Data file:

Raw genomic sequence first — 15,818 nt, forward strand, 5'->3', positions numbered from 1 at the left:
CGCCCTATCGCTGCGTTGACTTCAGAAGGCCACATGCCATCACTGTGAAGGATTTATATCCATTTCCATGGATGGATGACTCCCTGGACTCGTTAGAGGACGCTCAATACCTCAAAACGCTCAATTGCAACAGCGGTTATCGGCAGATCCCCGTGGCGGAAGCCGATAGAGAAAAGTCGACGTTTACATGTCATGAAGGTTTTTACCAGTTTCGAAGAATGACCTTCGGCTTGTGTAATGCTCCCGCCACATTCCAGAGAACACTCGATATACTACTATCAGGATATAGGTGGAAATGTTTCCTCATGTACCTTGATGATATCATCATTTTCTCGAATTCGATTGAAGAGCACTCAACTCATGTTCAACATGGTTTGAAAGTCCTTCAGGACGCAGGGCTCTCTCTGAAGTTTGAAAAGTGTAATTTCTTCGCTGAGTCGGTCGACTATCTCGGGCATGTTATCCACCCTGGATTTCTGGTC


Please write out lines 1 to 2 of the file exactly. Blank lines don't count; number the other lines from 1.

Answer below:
Raw genomic sequence first — 15,818 nt, forward strand, 5'->3', positions numbered from 1 at the left:
CGCCCTATCGCTGCGTTGACTTCAGAAGGCCACATGCCATCACTGTGAAGGATTTATATCCATTTCCATGGATGGATGACTCCCTGGACTCGTTAGAGGACGCTCAATACCTCAAAACGCTCAATTGCAACAGCGGTTATCGGCAGATCCCCGTGGCGGAAGCCGATAGAGAAAAGTCGACGTTTACATGTCATGAAGGTTTTTACCAGTTTCGAAGAATGACCTTCGGCTTGTGTAATGCTCCCGCCACATTCCAGAGAACACTCGATATACTACTATCAGGATATAGGTGGAAATGTTTCCTCATGTACCTTGATGATATCATCATTTTCTCGAATTCGATTGAAGAGCACTCAACTCATGTTCAACATGGTTTGAAAGTCCTTCAGGACGCAGGGCTCTCTCTGAAGTTTGAAAAGTGTAATTTCTTCGCTGAGTCGGTCGACTATCTCGGGCATGTTATCCACCCTGGATTTCTGGTC